NewsTalk ZB 9 February 2015A new study is suggesting stricter guidelines on how much recreational time children spend in front of screens like, television, computers and other devices.It follows concerns by medical professionals of associated health problems like changes in blood chemistry, obesity, attention problems and reduction in sleep hormones.The report by biologist and psychologist Dr Aric Sigman says the Government should come up with specific guidelines and parents should be informed.“Not just in New Zealand but in many countries, there needs to be more linkage between the departments of education which always talk about more screen time – they see it as the future, and the department of health which sees screen time as a health issue.”He says a study in the last couple of weeks has also found found young people using screens in the evenings in their bedrooms, reduces sleep hormones.“They need to fall asleep that evening and when you test their alertness the next morning it is down.”It’s contained in a report commissioned by Family First.Spokesman Bob McCoskrie says they wonder if it’s time for New Zealand to put out more specific guidelines, as other countries are.He says the report is critical of Government agencies’ lack of guidelines for families.http://www.newstalkzb.co.nz/news/national/parents-urged-to-limit-child-screen-time/Kids’ screen time a health risk – Family First3News 9 February 2015Family First says children are spending too much time watching screens and it’s a health issue.The lobby group has issued a report by psychologist Dr Aric Sigman highlighting the health consequences of discretionary screen time, and is calling on the government to “become more vocal”.The majority of children in New Zealand are spending more time watching screens than they should be, the group says.“Yet the ages at which children start viewing screens and the number of hours watched per day is increasingly linked to negative physiological changes, medical conditions and development outcomes including significant sleep disturbances, attention problems and impulsiveness, and children are more susceptible to developing a long-term problematic dependency on technology.”The group says the Ministry of Health only issues guidelines for screen use outside school time and the Ministry of Education leaves the issue to individual schools.http://www.3news.co.nz/nznews/kids-screen-time-a-health-risk–family-first-2015020906#axzz3R6fmgGgX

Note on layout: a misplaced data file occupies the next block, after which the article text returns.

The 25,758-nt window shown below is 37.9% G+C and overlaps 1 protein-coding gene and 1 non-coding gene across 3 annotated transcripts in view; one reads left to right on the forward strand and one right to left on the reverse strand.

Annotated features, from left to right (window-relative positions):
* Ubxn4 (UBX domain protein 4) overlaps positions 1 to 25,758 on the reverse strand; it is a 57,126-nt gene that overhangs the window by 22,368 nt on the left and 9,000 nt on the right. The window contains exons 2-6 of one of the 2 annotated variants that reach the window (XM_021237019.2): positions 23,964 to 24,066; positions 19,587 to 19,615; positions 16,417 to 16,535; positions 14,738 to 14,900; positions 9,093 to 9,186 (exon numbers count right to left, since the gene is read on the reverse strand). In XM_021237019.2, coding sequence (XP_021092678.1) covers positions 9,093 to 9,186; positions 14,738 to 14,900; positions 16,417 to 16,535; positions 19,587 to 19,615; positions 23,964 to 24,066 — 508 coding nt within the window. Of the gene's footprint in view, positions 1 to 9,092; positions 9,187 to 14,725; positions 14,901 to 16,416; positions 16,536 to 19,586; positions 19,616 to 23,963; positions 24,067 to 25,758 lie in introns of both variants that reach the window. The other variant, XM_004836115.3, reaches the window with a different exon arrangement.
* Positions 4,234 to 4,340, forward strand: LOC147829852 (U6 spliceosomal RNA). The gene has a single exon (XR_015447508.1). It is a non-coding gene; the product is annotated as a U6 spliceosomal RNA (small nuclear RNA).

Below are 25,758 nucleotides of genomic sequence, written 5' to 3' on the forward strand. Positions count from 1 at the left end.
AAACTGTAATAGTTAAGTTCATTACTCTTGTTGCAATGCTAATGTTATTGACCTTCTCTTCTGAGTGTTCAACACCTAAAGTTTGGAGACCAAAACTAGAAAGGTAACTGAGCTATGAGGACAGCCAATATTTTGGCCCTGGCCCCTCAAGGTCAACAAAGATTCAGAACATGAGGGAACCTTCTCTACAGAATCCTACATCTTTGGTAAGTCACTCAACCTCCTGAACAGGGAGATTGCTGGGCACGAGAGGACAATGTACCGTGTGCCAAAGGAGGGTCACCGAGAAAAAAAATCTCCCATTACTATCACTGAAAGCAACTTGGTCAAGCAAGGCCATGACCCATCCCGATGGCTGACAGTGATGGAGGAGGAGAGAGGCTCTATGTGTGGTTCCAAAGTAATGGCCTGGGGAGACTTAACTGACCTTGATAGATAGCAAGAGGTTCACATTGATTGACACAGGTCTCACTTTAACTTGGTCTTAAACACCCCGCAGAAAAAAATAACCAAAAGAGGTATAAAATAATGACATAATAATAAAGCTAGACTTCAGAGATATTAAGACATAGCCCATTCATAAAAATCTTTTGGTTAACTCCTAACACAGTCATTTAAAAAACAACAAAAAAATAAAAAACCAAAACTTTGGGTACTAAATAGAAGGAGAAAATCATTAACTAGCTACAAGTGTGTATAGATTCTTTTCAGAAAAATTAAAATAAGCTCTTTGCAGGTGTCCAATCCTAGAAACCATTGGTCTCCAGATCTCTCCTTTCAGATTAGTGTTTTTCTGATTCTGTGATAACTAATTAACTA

INDIANAPOLIS – State health officials have confirmed the first influenza-related death of the season. The individual was over 65 years old and was not vaccinated.Last week, the CDC released data showing that nearly half of the viruses analyzed in November were found to be ‘drift variants,” which means they have genetic changes that make them different from one used for this season’s flu vaccine.“Influenza is always unpredictable, but indications are that this season could be severe, so Hoosiers should be prepared,” said State Health Commissioner Jerome Adams, M.D., M.P.H. “Although the vaccine’s ability to protect against the H3N2 strain of flu this season may not be as high as we would like, the vaccine will protect against other strains of circulating flu virus, and those who get vaccinated may have a milder case if flu of they do get it.”The most common strain of the flu is the H3N2 virus. Historically, during seasons where H3N2 are dominant, more hospitalizations and deaths have been reported.The State Health Commissioner advises taking all steps necessary to protect you and your family from getting the flu, including:Get vaccinated: the influenza vaccine is the single best way to protect against flu.See a health care provider: influenza antiviral drugs can reduce the severity and length of flu if taken within 48 hours of showing symptoms. High risk individuals should seek treatment as soon as possible after symptoms develop. High risk individuals include children under the age of two, pregnant women, adults over the age of 65, and any individuals with chronic medical conditions such as diabetes, heart disease, or chronic respiratory disease.Prevent spread: wash your hands frequently, cover your cough and stay home from work and school when you are sick.All individuals over 6 months of age are recommended to get vaccinated. State health officials also encourage influenza vaccination of health care workers, and household contacts and caregivers of children less than 6 months of age, as well as household contacts of people at high risk for flu complications.Influenza is a contagious respiratory illness caused by influenza viruses. It can cause mild to severe illness and at times can lead to death. Flu viruses are spread from person to person mainly through coughing or sneezing. People with the flu are contagious one day before they get sick and for five days after becoming sick.Symptoms of the flu include:Fever of 100 degrees Fahrenheit or greaterHeadacheFatigueCoughMuscle achesSore throatIndividuals who experience these symptoms should see a healthcare provider.